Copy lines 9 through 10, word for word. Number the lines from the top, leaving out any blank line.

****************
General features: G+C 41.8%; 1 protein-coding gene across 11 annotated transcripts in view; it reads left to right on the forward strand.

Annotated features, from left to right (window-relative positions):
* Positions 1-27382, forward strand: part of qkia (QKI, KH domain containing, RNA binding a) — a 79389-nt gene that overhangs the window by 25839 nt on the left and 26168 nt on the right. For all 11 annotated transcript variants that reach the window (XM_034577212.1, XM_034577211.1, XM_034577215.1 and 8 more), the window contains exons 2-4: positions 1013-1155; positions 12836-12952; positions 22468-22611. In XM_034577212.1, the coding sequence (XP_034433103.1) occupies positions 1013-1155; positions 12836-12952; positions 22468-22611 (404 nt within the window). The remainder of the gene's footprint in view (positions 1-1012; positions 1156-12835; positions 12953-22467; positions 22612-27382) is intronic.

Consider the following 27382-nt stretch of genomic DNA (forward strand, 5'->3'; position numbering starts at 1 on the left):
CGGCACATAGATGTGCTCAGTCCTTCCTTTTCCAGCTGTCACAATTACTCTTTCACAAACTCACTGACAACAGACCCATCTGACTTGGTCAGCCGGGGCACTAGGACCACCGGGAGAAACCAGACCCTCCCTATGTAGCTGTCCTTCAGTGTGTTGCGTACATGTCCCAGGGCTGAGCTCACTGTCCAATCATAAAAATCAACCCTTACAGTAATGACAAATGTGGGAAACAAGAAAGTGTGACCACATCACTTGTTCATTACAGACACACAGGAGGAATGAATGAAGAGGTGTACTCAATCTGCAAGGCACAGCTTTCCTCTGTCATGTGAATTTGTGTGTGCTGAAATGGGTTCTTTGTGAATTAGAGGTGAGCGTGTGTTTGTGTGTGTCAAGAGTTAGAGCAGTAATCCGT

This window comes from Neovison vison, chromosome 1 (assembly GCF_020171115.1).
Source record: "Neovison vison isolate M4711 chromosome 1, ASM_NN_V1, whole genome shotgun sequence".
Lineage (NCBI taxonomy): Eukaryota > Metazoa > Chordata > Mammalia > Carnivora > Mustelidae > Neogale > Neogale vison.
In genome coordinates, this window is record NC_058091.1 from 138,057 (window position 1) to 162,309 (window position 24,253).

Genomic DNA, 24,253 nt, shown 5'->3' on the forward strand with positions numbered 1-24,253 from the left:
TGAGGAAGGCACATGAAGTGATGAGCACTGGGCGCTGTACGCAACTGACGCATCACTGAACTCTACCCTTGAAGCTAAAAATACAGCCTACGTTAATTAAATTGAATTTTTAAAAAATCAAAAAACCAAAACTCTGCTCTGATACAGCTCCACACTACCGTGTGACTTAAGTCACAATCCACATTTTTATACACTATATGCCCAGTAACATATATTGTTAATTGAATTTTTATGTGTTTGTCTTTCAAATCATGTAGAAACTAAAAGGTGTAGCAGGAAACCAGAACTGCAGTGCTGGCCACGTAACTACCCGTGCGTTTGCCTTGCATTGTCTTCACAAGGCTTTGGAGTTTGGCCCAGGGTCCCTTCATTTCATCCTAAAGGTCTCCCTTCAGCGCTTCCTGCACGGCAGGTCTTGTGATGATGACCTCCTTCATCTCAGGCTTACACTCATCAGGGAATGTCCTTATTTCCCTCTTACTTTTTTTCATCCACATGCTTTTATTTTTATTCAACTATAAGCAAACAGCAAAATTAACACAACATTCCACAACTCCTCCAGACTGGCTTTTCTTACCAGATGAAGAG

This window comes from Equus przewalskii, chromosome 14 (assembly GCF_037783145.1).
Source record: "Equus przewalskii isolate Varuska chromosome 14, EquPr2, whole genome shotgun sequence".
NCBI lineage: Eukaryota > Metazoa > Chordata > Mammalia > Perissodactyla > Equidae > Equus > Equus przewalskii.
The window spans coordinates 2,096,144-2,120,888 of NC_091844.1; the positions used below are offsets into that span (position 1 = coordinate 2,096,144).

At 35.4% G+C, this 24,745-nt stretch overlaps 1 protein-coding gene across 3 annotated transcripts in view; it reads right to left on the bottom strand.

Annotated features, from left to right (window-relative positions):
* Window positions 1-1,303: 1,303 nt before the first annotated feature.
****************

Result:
In genome coordinates, this window is record NC_058091.1 from 138,057 (window position 1) to 162,309 (window position 24,253).

Genomic DNA, 24,253 nt, shown 5'->3' on the forward strand with positions numbered 1-24,253 from the left: